# Factorial as Sum of Series of Subfactorial by Falling Factorial over Factorial/Condition for Convergence

## Theorem

Consider the series:

 $\ds n!$ $=$ $\ds \sum_{k \mathop \ge 0} \dfrac { {!k} \, n^{\underline k} } {k!}$ $\ds$ $=$ $\ds \dfrac { !0 \times n^{\underline 0} } {0!} + \dfrac { {!1} \times n^{\underline 1} } {1!} + \dfrac { {!2} \times n^{\underline 2} } {2!} + \dfrac { {!3} \times n^{\underline 3} } {3!} + \cdots$ $\ds$ $=$ $\ds 1 + \left({1 - \dfrac 1 {1 !} }\right) n + \left({1 - \dfrac 1 {1 !} + \dfrac 1 {2 !} }\right) n \left({n - 1}\right) + \left({1 - \dfrac 1 {1 !} + \dfrac 1 {2 !} - \dfrac 1 {3 !} }\right) n \left({n - 1}\right) \left({n - 2}\right) + \cdots$

This converges only when $n \in \Z_{\ge 0}$, that is, when $n$ is a non-negative integer.

## Proof

First we show that this series converges when $n \in \Z_{\ge 0}$.

Consider the coefficients:

$1, \paren {1 - \dfrac 1 {1!} }, \paren {1 - \dfrac 1 {1!} + \dfrac 1 {2!} }, \ldots$

By Power Series Expansion for Exponential Function, they converge to $\dfrac 1 e$.

Starting from the $\paren {n + 1}$th term, there is a factor of $\paren {n - n}$.

In this case, all subsequent terms of the expansion equal $0$.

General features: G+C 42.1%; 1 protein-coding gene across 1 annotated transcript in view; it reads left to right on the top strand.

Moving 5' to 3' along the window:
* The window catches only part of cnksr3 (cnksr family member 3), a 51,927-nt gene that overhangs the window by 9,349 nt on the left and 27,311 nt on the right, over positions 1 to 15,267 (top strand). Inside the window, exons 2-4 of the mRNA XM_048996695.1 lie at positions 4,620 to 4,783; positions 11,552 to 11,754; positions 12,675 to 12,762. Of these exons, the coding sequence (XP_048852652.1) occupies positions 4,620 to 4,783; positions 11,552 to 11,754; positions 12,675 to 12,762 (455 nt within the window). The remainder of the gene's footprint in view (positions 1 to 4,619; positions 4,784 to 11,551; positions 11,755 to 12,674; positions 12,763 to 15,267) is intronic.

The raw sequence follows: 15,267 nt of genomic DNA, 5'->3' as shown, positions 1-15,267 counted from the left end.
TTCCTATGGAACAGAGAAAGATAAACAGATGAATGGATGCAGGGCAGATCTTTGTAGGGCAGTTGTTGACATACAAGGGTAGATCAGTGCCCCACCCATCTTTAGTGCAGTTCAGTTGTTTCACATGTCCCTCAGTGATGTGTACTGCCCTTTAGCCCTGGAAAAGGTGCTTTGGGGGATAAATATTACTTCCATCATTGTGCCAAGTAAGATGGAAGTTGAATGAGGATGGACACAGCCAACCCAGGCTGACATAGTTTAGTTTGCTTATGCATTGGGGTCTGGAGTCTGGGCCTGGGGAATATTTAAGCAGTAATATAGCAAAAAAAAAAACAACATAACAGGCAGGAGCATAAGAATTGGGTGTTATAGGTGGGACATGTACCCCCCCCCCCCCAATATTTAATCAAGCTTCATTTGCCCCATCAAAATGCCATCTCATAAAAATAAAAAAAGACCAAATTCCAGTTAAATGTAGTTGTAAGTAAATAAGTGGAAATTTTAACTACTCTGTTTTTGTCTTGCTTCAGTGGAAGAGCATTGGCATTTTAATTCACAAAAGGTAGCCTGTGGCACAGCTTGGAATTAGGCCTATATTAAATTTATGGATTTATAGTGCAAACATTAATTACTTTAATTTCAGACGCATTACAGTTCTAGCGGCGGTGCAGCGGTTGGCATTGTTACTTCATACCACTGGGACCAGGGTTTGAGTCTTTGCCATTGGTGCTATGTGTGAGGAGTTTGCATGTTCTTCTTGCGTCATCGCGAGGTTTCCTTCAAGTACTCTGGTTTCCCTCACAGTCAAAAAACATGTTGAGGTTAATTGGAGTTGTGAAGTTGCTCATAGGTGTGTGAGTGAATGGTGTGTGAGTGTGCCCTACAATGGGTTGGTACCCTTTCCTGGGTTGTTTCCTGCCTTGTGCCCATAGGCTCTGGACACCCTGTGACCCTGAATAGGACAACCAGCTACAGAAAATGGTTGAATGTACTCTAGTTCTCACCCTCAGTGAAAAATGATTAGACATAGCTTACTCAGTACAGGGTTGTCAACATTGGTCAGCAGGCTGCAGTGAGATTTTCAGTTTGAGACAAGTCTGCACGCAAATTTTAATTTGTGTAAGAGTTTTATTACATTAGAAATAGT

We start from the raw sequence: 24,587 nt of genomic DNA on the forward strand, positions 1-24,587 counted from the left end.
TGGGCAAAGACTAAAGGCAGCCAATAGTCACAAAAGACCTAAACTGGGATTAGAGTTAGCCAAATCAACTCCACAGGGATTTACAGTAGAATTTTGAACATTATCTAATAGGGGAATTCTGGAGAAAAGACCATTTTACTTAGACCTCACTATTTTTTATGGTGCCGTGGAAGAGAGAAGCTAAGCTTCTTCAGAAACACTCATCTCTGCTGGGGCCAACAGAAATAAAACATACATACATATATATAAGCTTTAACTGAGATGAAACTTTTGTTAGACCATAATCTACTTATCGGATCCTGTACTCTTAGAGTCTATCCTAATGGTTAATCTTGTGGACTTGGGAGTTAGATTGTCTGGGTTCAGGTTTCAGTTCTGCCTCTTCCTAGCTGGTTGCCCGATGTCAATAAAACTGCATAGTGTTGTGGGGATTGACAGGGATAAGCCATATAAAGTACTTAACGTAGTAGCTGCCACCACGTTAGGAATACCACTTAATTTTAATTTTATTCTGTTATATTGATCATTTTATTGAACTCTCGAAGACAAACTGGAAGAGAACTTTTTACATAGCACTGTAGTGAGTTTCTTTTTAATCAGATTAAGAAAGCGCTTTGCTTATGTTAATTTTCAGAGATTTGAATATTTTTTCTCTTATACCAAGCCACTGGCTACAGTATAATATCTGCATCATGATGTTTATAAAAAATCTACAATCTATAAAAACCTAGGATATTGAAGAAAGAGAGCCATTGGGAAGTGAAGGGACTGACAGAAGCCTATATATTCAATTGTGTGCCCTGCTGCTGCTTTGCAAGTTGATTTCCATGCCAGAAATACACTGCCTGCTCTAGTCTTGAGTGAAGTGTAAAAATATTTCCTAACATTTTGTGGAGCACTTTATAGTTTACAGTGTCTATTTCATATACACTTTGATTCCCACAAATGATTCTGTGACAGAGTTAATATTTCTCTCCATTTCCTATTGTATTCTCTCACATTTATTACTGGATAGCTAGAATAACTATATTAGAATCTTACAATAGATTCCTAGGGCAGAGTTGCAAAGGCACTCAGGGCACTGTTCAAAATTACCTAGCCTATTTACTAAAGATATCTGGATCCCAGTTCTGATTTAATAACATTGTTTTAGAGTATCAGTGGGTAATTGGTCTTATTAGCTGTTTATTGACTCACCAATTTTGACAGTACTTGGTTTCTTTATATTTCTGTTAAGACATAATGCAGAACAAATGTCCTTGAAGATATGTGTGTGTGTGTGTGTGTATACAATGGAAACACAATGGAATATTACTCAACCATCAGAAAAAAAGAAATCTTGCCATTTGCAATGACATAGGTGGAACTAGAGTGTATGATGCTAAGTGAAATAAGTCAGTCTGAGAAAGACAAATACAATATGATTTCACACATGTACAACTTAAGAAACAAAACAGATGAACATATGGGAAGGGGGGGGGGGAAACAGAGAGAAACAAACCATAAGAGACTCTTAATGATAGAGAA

Therefore the series converges.

$\Box$

Then we show that this series diverges for $n \notin \Z_{\ge 0}$.

We do this via Divergence Test.

That is, we show that $\displaystyle \lim_{k \mathop \to \infty} \frac { {!k} \, n^{\underline k} } {k!} \ne 0$.

Aiming for a contradiction, suppose $\displaystyle \lim_{k \mathop \to \infty} \frac { {!k} \, n^{\underline k} } {k!}$ exists.

By Power Series Expansion for Exponential Function, we have that $\displaystyle \lim_{k \mathop \to \infty} \frac {k!} {!k} = e$.

Hence $\displaystyle \lim_{k \mathop \to \infty} n^{\underline k}$ would exist as well.

For $k > \floor {n + 2}$:

 $\ds n - k$ $<$ $\ds -2 + n + 2 - \floor {n + 2}$ $\ds$ $\le$ $\ds -2$ $\ds \leadsto \ \$ $\ds \size {n^{\underline k} }$ $=$ $\ds \size {n^{\underline {k - 1} } } \size {n - k}$ $\ds$ $>$ $\ds 2 \size {n^{\underline {k - 1} } }$

Since $n - k \ne 0$, $\size {n^{\underline k} }$ increases without bound.

Hence its limit does not exist, a contradiction.

Therefore $\displaystyle \lim_{k \mathop \to \infty} \frac { {!k} \, n^{\underline k} } {k!}$ does not exist for $n \notin \Z_{\ge 0}$.

By Divergence Test, our series diverges.

$\blacksquare$